For elemental abundances, we followed the same procedure as in Haberl et al. (2006): N, O, Ne, Mg, Si, S, and Fe abundances were allowed to vary but were the same for all observations, whereas the He, C, Ar, Ca, and Ni abundances were fixed. The systemic velocity of SNR 1987A (286 km s-1, e.g. Gröningsson et al. 2008) was taken into account by choosing the redshift accordingly.

For the absorption of the source emission, we included two photoelectric absorption components, one with NH Gal = 0.6 × 1021 cm-2 (fixed) for the Galactic foreground absorption (Dickey & Lockman 1990) and another one with NH LMC (free in the fit) for the LMC. Metal abundances for the second absorption component are fixed to the average metallicity in the LMC (i.e., half the solar values, Russell & Dopita 1992). All spectra share the same NH LMC.

We simultaneously fitted the six spectra using energies between 0.2 and 10 keV. For consistency with the detection of Fe K lines (see Sect. 4), we included an additional (Gaussian) line to the model for the spectra obtained after 2007. The central energies and widths of the lines were fixed to the values found in the detailed analysis (Sect. 4). Only the normalisation of each line was left free.

The fit was satisfactory, with χ2 = 4125.06 for 3443 degrees of freedom. Although detailed spectral fits are not the focus of this study, we found that (i) the best-fit NH LMC was  cm-2, corresponding to a total absorption column of 3.7 × 1021 cm-2, somewhat higher than found using the grating instruments aboard Chandra and XMM-Newton (Sturm et al. 2010; Zhekov et al. 2006); (ii) the abundance pattern is in line with the one reported by Sturm et al. (2010) and D12; (iii) the temperature of the cool component increased only slightly from 0.34 to 0.38 keV, while its normalisation remained constant; and (iv) the temperature of the hot component is always in excess of 3.5 keV, and its normalisation and contribution steadily increased.

We measured the soft (0.5–2 keV) and hard (3–10 keV) fluxes at all epochs, using the XSPEC flux command. We list the results, with 3σ uncertainties (99.73% confidence level, C. L.) in Table 1. As is customary for SNR 1987A, we give absorbed fluxes, so comparisons between various observatories are easier (because they do not depend on the column densities obtained from the fit). The fluxes up to January 2009 are fully consistent with the results from Heng et al. (2008) and Sturm et al. (2010), which used the same data.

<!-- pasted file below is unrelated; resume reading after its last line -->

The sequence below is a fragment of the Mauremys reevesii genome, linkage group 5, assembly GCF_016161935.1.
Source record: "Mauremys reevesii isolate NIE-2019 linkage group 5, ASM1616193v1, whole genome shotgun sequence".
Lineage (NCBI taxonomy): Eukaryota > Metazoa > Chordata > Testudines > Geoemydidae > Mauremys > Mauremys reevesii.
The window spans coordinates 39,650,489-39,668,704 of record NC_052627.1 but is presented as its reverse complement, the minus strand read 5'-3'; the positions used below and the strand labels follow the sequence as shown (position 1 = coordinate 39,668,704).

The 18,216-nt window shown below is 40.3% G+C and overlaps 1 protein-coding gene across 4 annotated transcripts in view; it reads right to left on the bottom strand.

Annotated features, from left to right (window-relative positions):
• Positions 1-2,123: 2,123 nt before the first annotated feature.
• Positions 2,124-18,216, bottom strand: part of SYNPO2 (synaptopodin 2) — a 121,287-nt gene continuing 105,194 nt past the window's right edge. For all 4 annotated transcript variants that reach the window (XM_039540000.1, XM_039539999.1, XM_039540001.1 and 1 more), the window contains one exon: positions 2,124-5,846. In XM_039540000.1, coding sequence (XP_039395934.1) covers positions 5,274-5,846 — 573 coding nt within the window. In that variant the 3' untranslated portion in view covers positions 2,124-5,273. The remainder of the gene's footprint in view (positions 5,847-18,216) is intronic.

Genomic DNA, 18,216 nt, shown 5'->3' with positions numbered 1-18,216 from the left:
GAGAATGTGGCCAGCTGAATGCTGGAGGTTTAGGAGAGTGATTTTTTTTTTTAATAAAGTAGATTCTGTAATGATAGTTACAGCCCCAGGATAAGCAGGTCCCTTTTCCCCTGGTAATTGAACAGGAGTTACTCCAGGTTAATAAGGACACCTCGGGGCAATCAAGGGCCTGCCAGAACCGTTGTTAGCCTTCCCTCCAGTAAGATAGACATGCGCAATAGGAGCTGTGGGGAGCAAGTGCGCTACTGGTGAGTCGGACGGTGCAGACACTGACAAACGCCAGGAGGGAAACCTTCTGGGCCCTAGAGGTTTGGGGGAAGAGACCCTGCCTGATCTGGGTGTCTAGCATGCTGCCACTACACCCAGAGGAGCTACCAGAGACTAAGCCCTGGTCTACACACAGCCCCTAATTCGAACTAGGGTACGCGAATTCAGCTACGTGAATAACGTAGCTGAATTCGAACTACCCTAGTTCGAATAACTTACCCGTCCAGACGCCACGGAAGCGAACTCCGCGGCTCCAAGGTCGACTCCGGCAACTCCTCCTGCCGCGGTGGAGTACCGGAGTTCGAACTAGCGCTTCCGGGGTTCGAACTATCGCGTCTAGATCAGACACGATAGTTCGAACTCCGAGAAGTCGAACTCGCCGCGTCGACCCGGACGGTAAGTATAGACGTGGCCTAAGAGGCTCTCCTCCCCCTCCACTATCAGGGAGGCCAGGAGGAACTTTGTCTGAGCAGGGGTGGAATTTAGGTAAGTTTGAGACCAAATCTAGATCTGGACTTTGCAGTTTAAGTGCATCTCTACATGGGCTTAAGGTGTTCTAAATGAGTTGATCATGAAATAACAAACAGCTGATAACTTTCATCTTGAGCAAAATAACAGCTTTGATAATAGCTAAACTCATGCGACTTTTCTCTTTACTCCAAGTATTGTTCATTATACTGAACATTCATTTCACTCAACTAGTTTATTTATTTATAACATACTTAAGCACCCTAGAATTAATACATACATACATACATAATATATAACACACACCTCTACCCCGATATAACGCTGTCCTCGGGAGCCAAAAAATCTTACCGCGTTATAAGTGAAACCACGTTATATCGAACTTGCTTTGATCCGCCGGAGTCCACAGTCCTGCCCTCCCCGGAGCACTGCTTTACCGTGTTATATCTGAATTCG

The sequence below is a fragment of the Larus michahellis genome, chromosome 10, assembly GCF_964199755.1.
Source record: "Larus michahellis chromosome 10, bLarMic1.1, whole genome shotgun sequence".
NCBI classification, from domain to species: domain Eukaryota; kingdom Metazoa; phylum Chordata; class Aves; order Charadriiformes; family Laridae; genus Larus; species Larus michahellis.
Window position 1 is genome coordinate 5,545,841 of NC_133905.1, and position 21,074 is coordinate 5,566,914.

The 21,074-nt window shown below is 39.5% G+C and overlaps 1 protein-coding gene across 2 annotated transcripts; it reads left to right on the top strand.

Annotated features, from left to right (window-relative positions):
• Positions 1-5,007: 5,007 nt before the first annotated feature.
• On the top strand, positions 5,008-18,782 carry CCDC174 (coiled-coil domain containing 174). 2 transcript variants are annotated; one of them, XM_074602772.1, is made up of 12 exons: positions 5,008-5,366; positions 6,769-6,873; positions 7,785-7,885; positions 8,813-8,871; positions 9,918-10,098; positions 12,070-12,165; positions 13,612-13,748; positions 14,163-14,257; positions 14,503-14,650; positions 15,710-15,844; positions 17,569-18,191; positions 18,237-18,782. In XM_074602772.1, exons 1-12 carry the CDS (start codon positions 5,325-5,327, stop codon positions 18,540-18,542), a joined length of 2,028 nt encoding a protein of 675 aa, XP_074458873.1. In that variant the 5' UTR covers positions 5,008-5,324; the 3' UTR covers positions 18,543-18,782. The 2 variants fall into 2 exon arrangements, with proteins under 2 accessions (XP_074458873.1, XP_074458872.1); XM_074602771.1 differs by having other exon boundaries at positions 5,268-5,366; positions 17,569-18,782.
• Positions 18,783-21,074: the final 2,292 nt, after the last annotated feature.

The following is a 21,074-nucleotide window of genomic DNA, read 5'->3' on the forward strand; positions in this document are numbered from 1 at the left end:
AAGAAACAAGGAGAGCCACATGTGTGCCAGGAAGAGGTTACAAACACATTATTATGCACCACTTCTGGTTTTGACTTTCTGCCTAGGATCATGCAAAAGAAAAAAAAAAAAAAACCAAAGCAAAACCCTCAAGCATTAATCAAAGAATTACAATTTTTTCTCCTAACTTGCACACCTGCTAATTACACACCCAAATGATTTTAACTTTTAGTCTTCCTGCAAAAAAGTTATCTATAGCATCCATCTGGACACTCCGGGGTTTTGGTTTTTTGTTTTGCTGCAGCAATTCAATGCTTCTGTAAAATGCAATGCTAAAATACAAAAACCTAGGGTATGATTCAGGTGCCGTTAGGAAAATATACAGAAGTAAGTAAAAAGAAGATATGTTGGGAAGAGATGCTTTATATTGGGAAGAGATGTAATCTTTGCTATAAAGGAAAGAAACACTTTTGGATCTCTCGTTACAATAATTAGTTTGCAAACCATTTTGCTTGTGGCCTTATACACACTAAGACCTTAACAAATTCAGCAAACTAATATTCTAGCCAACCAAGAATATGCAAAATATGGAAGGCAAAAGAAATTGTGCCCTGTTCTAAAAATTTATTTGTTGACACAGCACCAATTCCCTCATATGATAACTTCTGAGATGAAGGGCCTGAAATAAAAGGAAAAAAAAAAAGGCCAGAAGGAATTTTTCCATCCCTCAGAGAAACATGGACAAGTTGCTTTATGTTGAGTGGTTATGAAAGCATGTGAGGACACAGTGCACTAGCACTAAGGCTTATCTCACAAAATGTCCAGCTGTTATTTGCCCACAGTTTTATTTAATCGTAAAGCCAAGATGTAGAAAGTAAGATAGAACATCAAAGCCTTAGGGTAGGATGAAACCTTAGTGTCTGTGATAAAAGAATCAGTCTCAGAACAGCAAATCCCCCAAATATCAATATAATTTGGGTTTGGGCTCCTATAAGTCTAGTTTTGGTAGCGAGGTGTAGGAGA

We included these results in the X-ray light curve shown in Fig. 1. Older XMM-Newton fluxes are taken from Haberl et al. (2006). We show the Chandra measurements with the old calibration (P11) and the newest one (H12). We also add the results from Suzaku observations (Sturm et al. 2009).

Within their respective errors, XMM-Newton, Chandra, and Suzaku measured soft and hard X-ray X-ray fluxes that agree very well. P11, using the ACIS calibration available at that time, stated that the soft X-ray flux from SNR 1987A has been nearly constant after day ~8000. Obviously XMM-Newton observed a source that was not constant, although we do observe a mild flattening of the light curve. The increase rates of the soft X-ray flux (last column of Table 1) vary from one year to another, showing that the evolution of the X-ray flux is not smooth. One should therefore be cautious when claiming a steepening or flattening of the light curve and wait for a longer baseline.

The discrepancy between Chandra and XMM-Newton measurements after day 8000 is reconciled by H12, using the revised Chandra calibration. They conclude that the apparent break in the soft X-ray light curve (P11) was mainly due to build-up of contamination on the ACIS optical blocking filters.

thumbnail Fig. 1

Light curve of SNR 1987A in the soft and hard X-ray ranges. XMM-Newton data points (black diamonds) after day 7000 are given with 99.73% C. L. error bars. Updated Chandra measurements (with 68% C. L. errors, H12) and those based on the older calibration (with 90% C. L. errors, P11) are shown in green and grey, respectively. Suzaku measurements (Sturm et al. 2009, blue triangles) are also shown.

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thumbnail Fig. 2

Recent EPIC-pn spectra of SNR 1987A in the 5–8 keV range, showing the Fe K lines. The model used (red) is the sum of two components: a bremsstrahlung continuum and a Gaussian, shown by dotted lines. The bottom panels show the fit residuals. All panels have the same scale. For plotting purpose only, adjacent bins are rebinned in order to have a significant (≥ 5σ) detection in each rebinned channel. The feature seen at ~7.4 keV in the 2011 spectrum is an instrumental artefact and not an Ni K line.